Popular Fallacies of 1924: Part One

Pulled from the musty archives of a library book sale, dusted off (slightly), and dragged into the light of day for the first time in nine decades, we present you with a selection of popular fallacies of 1924, as documented in Popular Fallacies Explained and Corrected, published in 1924 by A.S.E. Ackermann.

Popular fallacy number one: “That green wall-paper is the only kind that is likely to be dangerous on account of it possibly containing arsenic.”

Au contraire, “this is an absolute fallacy, for other coloured papers may contain arsenic.”

It ain't easy being green.

It ain’t easy being green.

Popular fallacy number two: “That cats suck the breath out of sleeping children.”

The author thankfully reassures us, “the formation of the cat’s mouth makes it impossible for it to interrupt respiration by the mouth and the nose of the child at the same time. Hence we see that while it is by no means desirable to let a cat sleep on top of a child, when this does occur it is not from any malice prepense on the part of puss.”

grumpy cat

Popular fallacy number three: “That glycerine is inflammable.”

“Being transparent and viscid it looks much like ‘refined liquid paraffin,’ the popular laxative, which is slightly inflammable, but glycerine is certainly not inflammable.”

Not a laxative. Not a fire-putter-outter.

Not a laxative. Not a fire-putter-outter.

Popular fallacy number four: “That only evil smelling odours are dangerous.”

“Chloroform has a pleasant smell, and a nice taste, but of course produces fatal results if too much is taken and the same remarks apply to sulphuric ether.”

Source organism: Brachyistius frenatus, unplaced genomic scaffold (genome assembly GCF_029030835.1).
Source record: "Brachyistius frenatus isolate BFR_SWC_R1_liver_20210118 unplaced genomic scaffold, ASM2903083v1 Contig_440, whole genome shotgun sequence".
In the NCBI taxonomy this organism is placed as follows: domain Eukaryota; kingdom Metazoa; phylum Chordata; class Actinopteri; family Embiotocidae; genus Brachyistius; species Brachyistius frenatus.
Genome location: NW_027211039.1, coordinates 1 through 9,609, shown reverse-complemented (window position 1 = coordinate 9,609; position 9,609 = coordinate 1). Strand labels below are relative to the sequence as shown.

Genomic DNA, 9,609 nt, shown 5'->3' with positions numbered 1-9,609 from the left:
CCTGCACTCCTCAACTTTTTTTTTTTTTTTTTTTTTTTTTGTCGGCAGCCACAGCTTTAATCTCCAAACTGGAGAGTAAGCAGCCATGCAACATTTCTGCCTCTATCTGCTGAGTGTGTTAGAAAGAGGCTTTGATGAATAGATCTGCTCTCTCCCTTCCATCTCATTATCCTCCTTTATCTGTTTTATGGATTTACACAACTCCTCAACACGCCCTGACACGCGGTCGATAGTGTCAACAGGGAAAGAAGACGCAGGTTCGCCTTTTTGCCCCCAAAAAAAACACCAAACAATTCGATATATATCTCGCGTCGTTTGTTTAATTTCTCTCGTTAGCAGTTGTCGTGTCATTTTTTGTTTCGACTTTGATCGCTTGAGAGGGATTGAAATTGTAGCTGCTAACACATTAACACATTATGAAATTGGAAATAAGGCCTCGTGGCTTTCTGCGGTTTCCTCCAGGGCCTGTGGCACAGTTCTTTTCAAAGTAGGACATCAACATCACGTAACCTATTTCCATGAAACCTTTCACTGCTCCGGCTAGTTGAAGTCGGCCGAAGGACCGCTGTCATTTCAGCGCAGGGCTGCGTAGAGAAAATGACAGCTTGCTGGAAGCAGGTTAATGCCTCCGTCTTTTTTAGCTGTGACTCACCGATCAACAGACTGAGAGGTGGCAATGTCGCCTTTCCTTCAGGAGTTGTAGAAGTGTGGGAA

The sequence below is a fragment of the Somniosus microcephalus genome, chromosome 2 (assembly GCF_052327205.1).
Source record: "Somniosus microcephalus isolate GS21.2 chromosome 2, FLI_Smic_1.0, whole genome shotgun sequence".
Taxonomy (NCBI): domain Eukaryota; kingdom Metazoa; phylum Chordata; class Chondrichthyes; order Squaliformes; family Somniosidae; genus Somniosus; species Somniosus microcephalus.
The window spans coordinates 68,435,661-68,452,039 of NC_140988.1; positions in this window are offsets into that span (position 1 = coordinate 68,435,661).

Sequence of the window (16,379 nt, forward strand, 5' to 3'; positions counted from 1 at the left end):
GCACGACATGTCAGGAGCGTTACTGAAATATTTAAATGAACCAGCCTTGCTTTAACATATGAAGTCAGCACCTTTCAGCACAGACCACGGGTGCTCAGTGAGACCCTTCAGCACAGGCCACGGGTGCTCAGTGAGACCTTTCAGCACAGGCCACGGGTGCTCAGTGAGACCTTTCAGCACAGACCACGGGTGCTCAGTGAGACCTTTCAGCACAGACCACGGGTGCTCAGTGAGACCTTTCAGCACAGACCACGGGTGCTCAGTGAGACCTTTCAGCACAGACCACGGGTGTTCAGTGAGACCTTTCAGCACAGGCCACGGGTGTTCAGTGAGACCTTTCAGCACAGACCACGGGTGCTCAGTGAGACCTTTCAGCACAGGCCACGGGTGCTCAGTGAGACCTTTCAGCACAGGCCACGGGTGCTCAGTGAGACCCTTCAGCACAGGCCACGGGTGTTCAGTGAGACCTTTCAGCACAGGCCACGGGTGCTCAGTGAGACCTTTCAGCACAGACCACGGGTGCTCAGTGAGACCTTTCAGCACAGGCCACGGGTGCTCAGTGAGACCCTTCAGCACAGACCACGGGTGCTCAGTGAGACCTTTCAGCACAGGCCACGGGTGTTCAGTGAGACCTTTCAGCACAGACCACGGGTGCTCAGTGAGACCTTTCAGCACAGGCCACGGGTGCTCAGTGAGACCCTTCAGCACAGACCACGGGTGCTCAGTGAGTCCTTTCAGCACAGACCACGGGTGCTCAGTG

The effects of liquid chloroform on Sir J. Y. Simpson and his friends.  ca. 1840 Chloroform: Not for candle parties anymore.

The effects of liquid chloroform on Sir J. Y. Simpson and his friends. ca. 1840
Chloroform: Not for candle parties anymore.

Popular fallacy number five: “That tobacco is a good thing with which to stop bleeding.”

On the contrary, Dr. Peter Shepherd (circa 1924) assures us, “The plan of trying to stop bleeding with tobacco must never be used, as there is great danger of the patient becoming poisoned.”

tobacco band aid

Popular fallacy number six: “That porpoise boots and shoes are made of material obtained from porpoises.”

Of course, we know this cannot be true since “porpoises have no skin, that is hide, the blubber or coating of lard which encases them being covered by a black substance, as thin as tissue paper.  The porpoise hide of the boot maker is really leather made from the skin of the Beluga, or ‘White Whale,’ which is found only in the far north.”

porpoise boots

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